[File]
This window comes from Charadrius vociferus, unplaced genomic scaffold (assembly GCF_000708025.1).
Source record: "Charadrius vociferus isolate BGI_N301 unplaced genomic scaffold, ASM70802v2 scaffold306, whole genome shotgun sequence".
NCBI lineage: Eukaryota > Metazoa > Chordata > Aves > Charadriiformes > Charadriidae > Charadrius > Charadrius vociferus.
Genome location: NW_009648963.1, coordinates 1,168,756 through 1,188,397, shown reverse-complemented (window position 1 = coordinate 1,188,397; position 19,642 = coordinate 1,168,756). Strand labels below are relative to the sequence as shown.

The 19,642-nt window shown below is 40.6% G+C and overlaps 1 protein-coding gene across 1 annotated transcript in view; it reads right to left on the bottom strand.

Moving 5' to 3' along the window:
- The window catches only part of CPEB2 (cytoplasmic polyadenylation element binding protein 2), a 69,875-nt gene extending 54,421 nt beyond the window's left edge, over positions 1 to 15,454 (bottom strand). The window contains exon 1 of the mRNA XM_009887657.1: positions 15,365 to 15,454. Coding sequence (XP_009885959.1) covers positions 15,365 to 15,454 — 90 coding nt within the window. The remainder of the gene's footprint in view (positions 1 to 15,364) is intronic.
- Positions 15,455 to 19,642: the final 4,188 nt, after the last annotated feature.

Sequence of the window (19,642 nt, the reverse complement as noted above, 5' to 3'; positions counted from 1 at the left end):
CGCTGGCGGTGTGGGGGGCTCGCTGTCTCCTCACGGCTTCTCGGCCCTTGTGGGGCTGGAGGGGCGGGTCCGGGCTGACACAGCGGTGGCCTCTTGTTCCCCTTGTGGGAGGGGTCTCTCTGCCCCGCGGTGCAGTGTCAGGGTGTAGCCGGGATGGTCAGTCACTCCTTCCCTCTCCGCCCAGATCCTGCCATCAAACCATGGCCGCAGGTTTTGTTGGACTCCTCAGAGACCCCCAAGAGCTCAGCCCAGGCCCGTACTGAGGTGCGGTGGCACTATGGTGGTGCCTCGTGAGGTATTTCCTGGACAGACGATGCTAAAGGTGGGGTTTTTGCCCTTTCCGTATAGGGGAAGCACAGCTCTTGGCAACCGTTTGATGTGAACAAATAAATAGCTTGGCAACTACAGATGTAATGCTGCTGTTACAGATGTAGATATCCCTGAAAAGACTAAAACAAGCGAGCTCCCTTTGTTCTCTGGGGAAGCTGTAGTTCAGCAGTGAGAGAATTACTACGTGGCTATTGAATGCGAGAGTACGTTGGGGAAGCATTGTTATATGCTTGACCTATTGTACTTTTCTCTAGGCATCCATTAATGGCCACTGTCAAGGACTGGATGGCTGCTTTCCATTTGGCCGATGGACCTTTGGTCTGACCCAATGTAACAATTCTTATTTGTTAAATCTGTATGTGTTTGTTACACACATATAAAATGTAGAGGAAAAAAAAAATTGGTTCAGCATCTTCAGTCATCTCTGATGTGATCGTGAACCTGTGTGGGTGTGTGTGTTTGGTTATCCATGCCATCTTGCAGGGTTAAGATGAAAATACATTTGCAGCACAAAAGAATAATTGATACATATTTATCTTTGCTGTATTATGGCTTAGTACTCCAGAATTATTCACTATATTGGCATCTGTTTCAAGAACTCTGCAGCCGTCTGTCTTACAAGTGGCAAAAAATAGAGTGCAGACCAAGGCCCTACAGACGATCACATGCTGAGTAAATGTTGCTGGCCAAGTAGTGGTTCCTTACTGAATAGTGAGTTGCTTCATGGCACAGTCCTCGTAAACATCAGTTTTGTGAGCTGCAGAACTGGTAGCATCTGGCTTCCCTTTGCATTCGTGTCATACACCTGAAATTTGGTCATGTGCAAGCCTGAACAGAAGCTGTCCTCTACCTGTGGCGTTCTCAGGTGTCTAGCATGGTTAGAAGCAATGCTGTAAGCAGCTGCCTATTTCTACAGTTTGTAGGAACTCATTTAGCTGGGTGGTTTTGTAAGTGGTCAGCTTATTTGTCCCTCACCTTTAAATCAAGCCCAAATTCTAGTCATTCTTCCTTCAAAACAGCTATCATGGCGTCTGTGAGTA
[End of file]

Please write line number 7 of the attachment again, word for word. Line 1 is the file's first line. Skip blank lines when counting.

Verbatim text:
- The window catches only part of CPEB2 (cytoplasmic polyadenylation element binding protein 2), a 69,875-nt gene extending 54,421 nt beyond the window's left edge, over positions 1 to 15,454 (bottom strand). The window contains exon 1 of the mRNA XM_009887657.1: positions 15,365 to 15,454. Coding sequence (XP_009885959.1) covers positions 15,365 to 15,454 — 90 coding nt within the window. The remainder of the gene's footprint in view (positions 1 to 15,364) is intronic.